Former Sun CEO Takes Tech Titans to Task Over Patent Trolling

by Ostatic Staff - Mar. 10, 2010

Former Sun Microsystems CEO Jonathan Schwartz only recently announced his departure from Oracle, following its acquisition of Sun, via a quirky haiku posted on Twitter, and now he is providing juicy details of his historical run-ins with technology heavyweights. Schwartz was always well-known as a blogger during his tenure at Sun, and he now writes on a blog titled "What I Couldn't Say..." Among other things, he details crossing paths with both Steve Jobs and Bill Gates regarding patents and royalties.

In a blog post called "Good Artists Copy, Great Artists Steal," Schwartz makes reference to the Apple/HTC lawsuit and notes that Steve Jobs threatened to sue Sun at one point. He writes:

"In 2003, after I unveiled a prototype Linux desktop called Project Looking Glass, Steve called my office to let me know the graphical effects were 'stepping all over Apple’s IP.' (IP = Intellectual Property = patents, trademarks and copyrights.) If we moved forward to commercialize it, [Jobs said] 'I’ll just sue you.'

My response was simple. 'Steve, I was just watching your last presentation, and Keynote looks identical to Concurrence – do you own that IP?' Concurrence was a presentation product built by Lighthouse Design, a company I’d help to found and which Sun acquired in 1996."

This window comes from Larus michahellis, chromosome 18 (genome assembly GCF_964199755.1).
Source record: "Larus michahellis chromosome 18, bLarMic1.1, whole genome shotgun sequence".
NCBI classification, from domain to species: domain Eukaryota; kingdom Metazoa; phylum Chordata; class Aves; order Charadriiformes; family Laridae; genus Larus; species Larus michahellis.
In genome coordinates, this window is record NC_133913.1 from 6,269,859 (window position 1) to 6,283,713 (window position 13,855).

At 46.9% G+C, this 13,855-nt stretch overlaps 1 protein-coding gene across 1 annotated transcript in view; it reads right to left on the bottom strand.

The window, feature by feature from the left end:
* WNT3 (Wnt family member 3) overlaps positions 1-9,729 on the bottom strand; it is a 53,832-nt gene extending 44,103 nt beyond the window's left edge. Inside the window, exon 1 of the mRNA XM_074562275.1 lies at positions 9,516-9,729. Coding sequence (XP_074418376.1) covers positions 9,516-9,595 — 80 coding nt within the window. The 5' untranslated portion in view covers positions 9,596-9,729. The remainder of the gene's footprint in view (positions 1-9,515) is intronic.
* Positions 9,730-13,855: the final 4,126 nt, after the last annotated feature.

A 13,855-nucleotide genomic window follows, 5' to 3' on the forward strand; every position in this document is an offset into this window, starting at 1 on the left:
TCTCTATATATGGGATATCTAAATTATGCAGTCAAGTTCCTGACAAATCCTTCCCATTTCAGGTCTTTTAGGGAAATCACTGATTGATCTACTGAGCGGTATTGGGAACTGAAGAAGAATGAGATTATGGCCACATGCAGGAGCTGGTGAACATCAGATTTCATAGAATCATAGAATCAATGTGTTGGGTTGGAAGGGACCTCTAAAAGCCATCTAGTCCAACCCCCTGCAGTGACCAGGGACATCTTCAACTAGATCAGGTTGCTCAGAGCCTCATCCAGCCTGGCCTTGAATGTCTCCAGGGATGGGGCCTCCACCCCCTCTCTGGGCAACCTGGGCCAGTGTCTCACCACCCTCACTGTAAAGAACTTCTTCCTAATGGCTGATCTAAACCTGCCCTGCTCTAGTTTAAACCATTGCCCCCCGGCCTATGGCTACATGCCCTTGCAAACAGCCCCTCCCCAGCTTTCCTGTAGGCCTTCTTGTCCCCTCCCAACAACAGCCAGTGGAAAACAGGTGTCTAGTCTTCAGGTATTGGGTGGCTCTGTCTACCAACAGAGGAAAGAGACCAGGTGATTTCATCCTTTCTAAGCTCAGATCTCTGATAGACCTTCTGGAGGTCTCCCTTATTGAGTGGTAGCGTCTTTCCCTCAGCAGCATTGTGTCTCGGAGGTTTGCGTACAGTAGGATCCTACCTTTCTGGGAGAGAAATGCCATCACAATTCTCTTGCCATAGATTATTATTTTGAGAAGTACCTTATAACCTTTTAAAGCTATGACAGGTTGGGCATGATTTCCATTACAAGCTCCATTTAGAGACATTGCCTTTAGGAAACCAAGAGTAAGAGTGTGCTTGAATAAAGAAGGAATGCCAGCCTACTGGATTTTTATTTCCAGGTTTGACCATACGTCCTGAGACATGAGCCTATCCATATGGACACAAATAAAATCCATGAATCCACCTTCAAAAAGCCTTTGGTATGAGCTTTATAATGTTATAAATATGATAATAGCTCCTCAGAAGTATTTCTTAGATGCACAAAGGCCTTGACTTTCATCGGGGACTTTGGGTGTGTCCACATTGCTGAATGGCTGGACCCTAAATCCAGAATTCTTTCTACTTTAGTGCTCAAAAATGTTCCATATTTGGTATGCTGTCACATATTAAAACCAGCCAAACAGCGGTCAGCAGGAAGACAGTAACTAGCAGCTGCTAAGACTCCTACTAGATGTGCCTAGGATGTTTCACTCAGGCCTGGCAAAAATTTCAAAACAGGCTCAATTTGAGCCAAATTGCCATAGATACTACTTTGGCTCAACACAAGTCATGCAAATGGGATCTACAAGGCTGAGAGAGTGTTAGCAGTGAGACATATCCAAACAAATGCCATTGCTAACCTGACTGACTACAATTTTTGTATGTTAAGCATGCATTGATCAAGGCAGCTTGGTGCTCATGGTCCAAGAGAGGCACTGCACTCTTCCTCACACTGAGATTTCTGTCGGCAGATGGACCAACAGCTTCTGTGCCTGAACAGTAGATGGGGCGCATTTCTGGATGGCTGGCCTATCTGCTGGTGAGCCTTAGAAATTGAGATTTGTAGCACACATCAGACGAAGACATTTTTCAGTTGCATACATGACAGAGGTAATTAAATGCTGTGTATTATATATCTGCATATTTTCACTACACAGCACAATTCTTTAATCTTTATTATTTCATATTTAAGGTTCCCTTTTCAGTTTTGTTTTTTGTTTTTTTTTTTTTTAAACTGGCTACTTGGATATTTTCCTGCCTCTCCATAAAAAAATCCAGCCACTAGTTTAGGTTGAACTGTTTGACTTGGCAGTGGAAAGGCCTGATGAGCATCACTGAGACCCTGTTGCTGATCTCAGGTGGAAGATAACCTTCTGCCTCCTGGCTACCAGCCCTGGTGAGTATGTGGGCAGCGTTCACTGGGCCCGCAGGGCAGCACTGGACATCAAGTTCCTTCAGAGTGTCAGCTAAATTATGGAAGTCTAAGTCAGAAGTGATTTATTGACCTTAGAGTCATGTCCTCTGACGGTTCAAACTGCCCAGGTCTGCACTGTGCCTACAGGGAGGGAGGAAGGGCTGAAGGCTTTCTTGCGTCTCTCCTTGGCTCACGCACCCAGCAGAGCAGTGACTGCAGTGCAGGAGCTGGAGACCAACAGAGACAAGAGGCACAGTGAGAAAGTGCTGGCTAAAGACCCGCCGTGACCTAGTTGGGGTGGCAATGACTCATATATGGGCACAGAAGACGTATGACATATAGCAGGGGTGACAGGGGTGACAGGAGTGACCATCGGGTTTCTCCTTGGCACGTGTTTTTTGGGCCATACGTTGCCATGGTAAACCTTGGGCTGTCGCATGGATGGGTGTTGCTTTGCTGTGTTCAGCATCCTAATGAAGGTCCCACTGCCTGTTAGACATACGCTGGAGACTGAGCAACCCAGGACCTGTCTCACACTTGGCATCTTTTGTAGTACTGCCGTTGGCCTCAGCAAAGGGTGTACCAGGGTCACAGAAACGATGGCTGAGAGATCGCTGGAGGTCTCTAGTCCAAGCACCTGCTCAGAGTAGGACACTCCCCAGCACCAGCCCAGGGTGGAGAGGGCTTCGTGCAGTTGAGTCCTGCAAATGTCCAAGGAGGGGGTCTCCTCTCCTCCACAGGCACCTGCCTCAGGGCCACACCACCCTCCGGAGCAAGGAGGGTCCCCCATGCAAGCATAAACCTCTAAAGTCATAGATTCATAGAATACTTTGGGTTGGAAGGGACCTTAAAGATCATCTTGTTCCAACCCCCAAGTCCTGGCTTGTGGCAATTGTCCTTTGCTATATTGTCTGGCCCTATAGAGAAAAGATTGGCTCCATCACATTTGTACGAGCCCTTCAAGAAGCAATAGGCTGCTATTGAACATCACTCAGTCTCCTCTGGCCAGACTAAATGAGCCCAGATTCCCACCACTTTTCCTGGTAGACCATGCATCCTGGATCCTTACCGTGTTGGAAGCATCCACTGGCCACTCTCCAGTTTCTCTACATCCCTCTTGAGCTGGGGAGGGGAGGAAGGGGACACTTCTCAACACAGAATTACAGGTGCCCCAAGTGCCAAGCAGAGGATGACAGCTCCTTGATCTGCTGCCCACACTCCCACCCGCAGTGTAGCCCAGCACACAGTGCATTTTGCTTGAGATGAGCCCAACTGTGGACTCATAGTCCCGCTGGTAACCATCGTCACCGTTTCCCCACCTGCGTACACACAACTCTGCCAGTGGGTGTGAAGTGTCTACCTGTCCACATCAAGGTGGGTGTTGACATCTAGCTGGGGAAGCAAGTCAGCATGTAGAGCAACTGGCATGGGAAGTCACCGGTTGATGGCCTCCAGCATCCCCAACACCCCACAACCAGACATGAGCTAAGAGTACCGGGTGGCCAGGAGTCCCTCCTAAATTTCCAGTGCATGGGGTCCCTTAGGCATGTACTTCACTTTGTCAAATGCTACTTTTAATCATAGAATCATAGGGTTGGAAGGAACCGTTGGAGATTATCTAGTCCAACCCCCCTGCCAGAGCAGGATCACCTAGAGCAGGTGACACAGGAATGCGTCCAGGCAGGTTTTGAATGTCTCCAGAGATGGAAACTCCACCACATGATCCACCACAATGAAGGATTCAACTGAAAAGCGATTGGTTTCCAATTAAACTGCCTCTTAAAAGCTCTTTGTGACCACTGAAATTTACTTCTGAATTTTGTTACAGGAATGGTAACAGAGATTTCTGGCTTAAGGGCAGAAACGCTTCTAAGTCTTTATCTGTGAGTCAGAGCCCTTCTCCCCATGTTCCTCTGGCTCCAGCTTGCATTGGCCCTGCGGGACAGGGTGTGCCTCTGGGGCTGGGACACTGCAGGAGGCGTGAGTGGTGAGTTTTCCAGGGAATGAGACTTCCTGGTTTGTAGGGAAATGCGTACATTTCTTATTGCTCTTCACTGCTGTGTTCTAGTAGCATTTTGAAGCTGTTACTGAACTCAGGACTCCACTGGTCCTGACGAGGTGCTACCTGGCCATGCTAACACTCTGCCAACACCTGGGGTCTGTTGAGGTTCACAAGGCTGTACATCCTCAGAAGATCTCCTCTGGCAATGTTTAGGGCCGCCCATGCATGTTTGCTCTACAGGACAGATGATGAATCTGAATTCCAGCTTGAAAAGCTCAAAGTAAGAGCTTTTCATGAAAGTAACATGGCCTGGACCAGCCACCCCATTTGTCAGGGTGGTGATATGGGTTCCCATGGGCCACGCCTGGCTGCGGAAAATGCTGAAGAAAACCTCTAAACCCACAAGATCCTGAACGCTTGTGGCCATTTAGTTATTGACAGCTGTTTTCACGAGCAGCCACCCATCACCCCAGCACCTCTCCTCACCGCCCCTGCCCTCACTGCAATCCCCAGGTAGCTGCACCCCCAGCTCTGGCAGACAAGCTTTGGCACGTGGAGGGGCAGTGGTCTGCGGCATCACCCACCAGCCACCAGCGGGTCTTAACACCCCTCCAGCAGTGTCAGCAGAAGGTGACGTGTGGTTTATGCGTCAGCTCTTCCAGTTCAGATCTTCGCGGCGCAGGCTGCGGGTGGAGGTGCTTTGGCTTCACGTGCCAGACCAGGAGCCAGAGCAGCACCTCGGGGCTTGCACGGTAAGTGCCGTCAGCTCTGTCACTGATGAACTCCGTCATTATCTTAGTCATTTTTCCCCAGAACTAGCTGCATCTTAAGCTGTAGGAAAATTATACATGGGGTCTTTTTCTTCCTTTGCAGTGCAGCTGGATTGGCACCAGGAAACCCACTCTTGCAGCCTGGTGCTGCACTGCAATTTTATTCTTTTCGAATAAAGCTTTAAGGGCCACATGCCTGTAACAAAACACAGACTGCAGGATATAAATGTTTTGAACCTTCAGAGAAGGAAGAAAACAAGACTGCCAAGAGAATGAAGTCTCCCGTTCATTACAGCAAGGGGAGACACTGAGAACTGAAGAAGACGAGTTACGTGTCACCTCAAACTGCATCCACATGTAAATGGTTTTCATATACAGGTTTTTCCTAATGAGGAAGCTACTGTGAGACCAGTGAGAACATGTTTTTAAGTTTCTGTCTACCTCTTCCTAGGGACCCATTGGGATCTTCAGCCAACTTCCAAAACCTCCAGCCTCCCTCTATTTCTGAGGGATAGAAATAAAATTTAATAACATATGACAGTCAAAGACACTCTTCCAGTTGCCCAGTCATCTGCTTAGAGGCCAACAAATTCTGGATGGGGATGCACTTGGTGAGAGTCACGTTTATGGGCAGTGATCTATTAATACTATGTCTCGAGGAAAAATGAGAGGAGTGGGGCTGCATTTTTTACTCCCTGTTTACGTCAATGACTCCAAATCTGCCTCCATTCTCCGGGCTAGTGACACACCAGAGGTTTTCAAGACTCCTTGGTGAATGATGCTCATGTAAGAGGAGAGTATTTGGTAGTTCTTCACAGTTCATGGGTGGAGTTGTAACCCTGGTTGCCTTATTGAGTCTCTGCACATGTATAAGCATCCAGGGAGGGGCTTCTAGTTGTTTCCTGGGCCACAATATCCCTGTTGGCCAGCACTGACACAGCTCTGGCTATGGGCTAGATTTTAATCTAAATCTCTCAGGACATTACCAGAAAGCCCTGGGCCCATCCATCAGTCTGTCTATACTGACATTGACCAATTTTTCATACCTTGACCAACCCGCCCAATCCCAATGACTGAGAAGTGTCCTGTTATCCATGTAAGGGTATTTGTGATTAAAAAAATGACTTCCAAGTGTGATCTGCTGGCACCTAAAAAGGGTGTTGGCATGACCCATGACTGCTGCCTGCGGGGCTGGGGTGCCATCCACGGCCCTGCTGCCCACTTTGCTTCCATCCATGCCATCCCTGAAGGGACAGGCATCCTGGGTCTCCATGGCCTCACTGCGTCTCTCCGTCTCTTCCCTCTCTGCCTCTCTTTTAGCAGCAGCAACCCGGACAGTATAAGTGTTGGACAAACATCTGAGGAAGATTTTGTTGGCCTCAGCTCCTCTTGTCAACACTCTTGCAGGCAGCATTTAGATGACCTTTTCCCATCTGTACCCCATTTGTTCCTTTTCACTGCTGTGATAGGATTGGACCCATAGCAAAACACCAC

According to Schwartz, Steve "was silent" after that rebuttal. Schwartz goes on to detail a meeting he was in with Bill Gates and Steve Ballmer from Microsoft, in which Gates "skipped the small talk" and said:

“Microsoft owns the office productivity market, and our patents read all over OpenOffice.”

OpenOffice, of course, is a free open source office productivity suite found on millions of desktops, and Gates and Ballmer were apparently seeking a licensing deal with Sun, which would effectively result in a payment to Microsoft for every download of OpenOffice. Schwartz writes:

"Royalty bearing free software? Jumbo shrimp. (Oxymoron.)"

Schwartz's post contains much wisdom about patents and going on the offensive with them. Good reading.